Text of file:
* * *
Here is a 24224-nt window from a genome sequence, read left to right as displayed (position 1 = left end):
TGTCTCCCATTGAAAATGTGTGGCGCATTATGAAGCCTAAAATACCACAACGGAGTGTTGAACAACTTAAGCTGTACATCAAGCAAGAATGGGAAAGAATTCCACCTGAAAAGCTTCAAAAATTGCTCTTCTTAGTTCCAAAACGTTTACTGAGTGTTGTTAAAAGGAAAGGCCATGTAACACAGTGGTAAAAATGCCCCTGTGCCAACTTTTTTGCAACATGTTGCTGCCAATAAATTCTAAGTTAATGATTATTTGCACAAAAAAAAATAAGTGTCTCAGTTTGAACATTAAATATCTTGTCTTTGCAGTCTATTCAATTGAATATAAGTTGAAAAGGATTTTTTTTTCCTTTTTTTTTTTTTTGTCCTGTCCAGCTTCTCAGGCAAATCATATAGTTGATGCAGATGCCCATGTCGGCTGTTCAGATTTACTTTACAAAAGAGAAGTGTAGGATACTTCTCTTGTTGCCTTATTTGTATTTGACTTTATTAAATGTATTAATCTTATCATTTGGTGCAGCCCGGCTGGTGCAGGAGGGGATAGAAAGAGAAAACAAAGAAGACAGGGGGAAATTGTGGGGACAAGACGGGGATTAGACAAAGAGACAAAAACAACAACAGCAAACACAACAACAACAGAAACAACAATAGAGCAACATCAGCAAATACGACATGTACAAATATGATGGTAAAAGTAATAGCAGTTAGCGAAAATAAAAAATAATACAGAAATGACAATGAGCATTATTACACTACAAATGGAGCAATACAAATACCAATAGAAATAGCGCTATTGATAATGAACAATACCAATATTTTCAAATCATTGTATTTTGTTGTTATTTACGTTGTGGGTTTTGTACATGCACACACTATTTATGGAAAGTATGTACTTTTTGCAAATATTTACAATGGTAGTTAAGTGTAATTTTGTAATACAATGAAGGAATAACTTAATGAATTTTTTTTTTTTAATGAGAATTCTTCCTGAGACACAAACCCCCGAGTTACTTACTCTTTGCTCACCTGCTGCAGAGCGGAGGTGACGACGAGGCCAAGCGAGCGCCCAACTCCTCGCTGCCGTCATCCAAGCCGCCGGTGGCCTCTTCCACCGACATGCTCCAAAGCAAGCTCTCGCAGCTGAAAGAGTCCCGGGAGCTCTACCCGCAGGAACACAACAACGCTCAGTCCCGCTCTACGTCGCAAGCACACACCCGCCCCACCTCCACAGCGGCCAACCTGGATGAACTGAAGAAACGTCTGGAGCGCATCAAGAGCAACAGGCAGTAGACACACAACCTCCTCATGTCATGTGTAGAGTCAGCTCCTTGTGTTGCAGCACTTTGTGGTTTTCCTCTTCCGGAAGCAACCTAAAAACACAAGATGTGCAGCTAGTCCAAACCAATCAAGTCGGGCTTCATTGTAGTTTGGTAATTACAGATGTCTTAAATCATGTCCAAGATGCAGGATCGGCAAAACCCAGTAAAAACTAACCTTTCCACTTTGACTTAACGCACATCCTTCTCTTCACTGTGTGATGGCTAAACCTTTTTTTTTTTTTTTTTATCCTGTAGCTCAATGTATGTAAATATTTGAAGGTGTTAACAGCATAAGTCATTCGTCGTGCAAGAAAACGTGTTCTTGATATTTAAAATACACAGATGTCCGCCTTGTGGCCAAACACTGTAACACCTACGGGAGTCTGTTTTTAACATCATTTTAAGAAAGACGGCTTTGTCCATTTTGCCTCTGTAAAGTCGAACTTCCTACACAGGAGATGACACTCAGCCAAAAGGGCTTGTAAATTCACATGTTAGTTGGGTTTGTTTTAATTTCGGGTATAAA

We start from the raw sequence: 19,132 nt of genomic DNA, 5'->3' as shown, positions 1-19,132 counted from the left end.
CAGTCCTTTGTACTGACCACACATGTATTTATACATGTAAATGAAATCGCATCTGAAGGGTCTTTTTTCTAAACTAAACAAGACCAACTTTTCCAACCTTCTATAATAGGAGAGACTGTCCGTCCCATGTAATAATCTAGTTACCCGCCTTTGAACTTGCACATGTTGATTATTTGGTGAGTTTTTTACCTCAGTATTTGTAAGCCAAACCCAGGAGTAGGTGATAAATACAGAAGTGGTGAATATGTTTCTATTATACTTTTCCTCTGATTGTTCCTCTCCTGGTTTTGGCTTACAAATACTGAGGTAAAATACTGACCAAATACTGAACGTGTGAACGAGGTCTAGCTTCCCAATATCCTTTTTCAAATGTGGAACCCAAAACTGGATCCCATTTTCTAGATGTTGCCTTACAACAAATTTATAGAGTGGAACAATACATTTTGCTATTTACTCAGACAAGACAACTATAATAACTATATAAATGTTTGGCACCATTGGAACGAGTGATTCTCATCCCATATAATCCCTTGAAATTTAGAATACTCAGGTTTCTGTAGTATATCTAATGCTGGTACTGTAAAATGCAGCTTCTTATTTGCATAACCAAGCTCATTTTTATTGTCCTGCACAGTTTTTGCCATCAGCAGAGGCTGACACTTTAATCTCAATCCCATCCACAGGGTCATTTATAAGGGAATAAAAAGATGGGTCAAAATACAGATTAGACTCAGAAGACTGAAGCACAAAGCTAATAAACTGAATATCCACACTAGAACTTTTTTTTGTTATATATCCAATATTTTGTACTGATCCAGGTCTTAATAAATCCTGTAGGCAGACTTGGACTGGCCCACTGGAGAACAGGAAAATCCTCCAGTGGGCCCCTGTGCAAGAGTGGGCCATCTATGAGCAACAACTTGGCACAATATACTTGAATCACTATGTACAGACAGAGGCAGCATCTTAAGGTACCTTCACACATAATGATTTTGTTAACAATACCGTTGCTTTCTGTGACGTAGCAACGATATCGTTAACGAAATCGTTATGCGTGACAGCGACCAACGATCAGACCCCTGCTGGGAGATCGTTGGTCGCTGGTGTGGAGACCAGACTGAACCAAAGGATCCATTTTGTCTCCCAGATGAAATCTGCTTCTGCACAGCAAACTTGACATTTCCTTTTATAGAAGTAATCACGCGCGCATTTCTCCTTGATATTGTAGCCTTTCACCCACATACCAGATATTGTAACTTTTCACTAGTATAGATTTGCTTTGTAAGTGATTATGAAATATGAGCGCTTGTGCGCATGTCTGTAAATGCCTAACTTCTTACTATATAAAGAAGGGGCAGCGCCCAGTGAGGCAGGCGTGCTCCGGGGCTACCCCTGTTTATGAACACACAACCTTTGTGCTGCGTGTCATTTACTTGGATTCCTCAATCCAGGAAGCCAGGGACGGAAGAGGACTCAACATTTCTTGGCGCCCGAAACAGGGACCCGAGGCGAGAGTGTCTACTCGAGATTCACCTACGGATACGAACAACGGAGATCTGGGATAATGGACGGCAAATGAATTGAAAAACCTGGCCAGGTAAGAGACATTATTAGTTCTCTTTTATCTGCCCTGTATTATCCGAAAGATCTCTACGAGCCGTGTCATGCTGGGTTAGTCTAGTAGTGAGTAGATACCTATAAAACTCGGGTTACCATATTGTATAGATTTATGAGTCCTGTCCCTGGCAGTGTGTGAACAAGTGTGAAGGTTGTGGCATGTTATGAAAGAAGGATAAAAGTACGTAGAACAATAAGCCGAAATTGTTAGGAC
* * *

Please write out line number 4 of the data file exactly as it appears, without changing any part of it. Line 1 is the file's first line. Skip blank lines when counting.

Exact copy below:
CAGTCCTTTGTACTGACCACACATGTATTTATACATGTAAATGAAATCGCATCTGAAGGGTCTTTTTTCTAAACTAAACAAGACCAACTTTTCCAACCTTCTATAATAGGAGAGACTGTCCGTCCCATGTAATAATCTAGTTACCCGCCTTTGAACTTGCACATGTTGATTATTTGGTGAGTTTTTTACCTCAGTATTTGTAAGCCAAACCCAGGAGTAGGTGATAAATACAGAAGTGGTGAATATGTTTCTATTATACTTTTCCTCTGATTGTTCCTCTCCTGGTTTTGGCTTACAAATACTGAGGTAAAATACTGACCAAATACTGAACGTGTGAACGAGGTCTAGCTTCCCAATATCCTTTTTCAAATGTGGAACCCAAAACTGGATCCCATTTTCTAGATGTTGCCTTACAACAAATTTATAGAGTGGAACAATACATTTTGCTATTTACTCAGACAAGACAACTATAATAACTATATAAATGTTTGGCACCATTGGAACGAGTGATTCTCATCCCATATAATCCCTTGAAATTTAGAATACTCAGGTTTCTGTAGTATATCTAATGCTGGTACTGTAAAATGCAGCTTCTTATTTGCATAACCAAGCTCATTTTTATTGTCCTGCACAGTTTTTGCCATCAGCAGAGGCTGACACTTTAATCTCAATCCCATCCACAGGGTCATTTATAAGGGAATAAAAAGATGGGTCAAAATACAGATTAGACTCAGAAGACTGAAGCACAAAGCTAATAAACTGAATATCCACACTAGAACTTTTTTTTGTTATATATCCAATATTTTGTACTGATCCAGGTCTTAATAAATCCTGTAGGCAGACTTGGACTGGCCCACTGGAGAACAGGAAAATCCTCCAGTGGGCCCCTGTGCAAGAGTGGGCCATCTATGAGCAACAACTTGGCACAATATACTTGAATCACTATGTACAGACAGAGGCAGCATCTTAAGGTACCTTCACACATAATGATTTTGTTAACAATACCGTTGCTTTCTGTGACGTAGCAACGATATCGTTAACGAAATCGTTATGCGTGACAGCGACCAACGATCAGACCCCTGCTGGGAGATCGTTGGTCGCTGGTGTGGAGACCAGACTGAACCAAAGGATCCATTTTGTCTCCCAGATGAAATCTGCTTCTGCACAGCAAACTTGACATTTCCTTTTATAGAAGTAATCACGCGCGCATTTCTCCTTGATATTGTAGCCTTTCACCCACATACCAGATATTGTAACTTTTCACTAGTATAGATTTGCTTTGTAAGTGATTATGAAATATGAGCGCTTGTGCGCATGTCTGTAAATGCCTAACTTCTTACTATATAAAGAAGGGGCAGCGCCCAGTGAGGCAGGCGTGCTCCGGGGCTACCCCTGTTTATGAACACACAACCTTTGTGCTGCGTGTCATTTACTTGGATTCCTCAATCCAGGAAGCCAGGGACGGAAGAGGACTCAACATTTCTTGGCGCCCGAAACAGGGACCCGAGGCGAGAGTGTCTACTCGAGATTCACCTACGGATACGAACAACGGAGATCTGGGATAATGGACGGCAAATGAATTGAAAAACCTGGCCAGGTAAGAGACATTATTAGTTCTCTTTTATCTGCCCTGTATTATCCGAAAGATCTCTACGAGCCGTGTCATGCTGGGTTAGTCTAGTAGTGAGTAGATACCTATAAAACTCGGGTTACCATATTGTATAGATTTATGAGTCCTGTCCCTGGCAGTGTGTGAACAAGTGTGAAGGTTGTGGCATGTTATGAAAGAAGGATAAAAGTACGTAGAACAATAAGCCGAAATTGTTAGGAC